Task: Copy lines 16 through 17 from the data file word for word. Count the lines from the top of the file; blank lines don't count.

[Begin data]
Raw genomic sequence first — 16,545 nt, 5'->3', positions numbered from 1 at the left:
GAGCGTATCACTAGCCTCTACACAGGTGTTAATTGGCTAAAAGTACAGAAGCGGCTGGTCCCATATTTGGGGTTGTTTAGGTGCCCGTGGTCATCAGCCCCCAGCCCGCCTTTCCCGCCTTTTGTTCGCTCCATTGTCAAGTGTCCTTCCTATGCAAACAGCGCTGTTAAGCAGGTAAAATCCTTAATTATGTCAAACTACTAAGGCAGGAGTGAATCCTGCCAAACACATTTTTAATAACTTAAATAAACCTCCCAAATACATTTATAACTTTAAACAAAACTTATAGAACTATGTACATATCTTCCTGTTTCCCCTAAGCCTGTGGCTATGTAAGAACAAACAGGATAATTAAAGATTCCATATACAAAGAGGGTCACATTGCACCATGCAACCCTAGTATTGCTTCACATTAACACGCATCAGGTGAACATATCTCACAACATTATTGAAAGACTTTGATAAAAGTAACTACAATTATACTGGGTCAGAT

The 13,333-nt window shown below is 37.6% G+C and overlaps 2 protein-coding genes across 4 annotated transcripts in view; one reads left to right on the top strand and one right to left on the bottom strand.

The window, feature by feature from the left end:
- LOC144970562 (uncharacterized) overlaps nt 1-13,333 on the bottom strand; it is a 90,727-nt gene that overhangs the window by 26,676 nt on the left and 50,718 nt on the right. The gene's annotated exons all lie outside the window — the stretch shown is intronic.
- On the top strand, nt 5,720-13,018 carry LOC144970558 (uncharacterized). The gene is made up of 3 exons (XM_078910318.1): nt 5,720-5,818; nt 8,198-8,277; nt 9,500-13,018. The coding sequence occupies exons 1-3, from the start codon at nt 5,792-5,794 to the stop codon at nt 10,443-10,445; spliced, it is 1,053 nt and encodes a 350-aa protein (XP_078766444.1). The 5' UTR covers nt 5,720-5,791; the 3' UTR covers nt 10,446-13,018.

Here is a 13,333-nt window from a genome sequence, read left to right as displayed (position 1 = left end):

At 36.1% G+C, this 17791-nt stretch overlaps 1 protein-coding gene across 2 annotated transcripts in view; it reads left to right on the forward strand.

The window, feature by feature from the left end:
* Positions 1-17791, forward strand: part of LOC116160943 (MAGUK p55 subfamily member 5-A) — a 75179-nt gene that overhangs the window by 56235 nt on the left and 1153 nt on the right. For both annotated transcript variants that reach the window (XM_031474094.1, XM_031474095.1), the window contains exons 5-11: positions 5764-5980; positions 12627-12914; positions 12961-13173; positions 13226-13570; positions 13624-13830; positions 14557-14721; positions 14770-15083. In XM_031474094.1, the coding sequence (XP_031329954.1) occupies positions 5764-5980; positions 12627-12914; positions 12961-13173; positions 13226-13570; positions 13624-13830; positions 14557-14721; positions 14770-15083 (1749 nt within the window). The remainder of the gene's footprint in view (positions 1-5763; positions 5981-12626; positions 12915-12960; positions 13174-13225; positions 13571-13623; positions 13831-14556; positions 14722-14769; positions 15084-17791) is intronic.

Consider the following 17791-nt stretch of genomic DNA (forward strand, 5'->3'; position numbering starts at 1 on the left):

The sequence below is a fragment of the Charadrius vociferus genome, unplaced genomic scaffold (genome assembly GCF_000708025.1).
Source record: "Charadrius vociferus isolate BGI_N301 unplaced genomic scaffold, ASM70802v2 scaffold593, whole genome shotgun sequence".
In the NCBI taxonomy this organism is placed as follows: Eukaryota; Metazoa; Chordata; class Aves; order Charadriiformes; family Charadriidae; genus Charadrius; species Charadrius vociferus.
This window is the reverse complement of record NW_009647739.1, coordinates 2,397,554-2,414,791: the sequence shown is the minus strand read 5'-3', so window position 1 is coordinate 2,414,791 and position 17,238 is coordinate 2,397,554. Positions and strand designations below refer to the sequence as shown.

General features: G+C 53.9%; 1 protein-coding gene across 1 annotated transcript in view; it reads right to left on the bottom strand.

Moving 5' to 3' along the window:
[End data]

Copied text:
General features: G+C 53.9%; 1 protein-coding gene across 1 annotated transcript in view; it reads right to left on the bottom strand.

Moving 5' to 3' along the window: